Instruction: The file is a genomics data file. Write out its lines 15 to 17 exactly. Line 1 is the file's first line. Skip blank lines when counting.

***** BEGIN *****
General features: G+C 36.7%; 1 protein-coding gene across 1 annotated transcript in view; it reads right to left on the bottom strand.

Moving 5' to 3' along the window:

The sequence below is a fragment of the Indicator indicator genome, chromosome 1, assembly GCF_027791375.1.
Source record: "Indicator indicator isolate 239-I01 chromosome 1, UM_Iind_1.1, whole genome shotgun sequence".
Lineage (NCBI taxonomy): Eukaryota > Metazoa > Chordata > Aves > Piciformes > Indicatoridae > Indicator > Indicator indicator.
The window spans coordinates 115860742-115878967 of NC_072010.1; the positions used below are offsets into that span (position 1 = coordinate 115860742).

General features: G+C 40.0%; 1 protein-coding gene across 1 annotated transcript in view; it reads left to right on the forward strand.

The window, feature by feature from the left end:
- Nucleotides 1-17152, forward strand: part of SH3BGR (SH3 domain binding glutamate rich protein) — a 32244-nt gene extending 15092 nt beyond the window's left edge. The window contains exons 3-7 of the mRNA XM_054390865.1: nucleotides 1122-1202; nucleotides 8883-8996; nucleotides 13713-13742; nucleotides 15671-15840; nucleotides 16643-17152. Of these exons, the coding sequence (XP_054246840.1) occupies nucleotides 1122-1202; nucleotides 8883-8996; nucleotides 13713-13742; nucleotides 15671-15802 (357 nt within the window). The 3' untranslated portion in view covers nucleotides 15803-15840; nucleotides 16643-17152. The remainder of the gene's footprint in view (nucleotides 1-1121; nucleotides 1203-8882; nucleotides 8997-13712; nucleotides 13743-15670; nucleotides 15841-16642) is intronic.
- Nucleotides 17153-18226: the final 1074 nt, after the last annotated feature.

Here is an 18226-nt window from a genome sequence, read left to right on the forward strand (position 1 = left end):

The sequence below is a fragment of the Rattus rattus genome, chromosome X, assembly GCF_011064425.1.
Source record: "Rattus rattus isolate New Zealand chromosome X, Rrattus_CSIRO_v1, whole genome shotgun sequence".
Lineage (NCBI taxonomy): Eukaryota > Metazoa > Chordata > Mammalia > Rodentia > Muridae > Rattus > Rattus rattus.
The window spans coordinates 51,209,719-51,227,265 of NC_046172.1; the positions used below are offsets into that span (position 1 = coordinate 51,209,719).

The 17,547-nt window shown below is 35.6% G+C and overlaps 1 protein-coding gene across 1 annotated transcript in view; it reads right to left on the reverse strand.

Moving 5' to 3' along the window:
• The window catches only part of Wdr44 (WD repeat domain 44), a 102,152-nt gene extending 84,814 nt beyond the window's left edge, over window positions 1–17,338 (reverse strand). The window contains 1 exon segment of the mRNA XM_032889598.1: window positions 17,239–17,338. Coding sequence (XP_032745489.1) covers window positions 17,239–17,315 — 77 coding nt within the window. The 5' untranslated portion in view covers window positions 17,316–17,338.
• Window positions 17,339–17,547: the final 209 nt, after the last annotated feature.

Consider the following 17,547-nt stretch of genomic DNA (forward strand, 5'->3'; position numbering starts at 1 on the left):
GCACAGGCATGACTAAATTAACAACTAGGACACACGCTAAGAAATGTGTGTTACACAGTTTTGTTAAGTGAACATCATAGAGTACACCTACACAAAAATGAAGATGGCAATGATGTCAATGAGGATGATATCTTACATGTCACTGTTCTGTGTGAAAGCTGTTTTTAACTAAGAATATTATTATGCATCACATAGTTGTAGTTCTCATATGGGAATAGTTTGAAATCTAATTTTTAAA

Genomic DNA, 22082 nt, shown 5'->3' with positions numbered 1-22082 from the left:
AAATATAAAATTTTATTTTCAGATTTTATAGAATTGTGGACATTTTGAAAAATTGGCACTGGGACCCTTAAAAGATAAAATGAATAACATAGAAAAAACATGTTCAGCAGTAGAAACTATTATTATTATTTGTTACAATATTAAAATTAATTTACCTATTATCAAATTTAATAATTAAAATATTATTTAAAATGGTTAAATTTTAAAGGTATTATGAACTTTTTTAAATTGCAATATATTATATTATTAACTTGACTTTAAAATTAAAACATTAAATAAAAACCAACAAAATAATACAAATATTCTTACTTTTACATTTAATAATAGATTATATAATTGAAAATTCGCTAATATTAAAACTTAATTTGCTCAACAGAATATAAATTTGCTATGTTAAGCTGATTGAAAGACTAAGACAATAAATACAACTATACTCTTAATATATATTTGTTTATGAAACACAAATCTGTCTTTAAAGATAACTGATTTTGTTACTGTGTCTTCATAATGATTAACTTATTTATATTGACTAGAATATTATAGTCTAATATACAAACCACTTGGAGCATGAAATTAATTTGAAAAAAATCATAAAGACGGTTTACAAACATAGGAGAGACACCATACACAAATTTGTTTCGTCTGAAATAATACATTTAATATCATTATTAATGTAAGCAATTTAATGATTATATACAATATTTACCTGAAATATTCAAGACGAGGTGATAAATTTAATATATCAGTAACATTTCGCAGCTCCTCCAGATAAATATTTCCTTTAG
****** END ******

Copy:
The window spans coordinates 51,209,719-51,227,265 of NC_046172.1; the positions used below are offsets into that span (position 1 = coordinate 51,209,719).

The 17,547-nt window shown below is 35.6% G+C and overlaps 1 protein-coding gene across 1 annotated transcript in view; it reads right to left on the reverse strand.

Moving 5' to 3' along the window: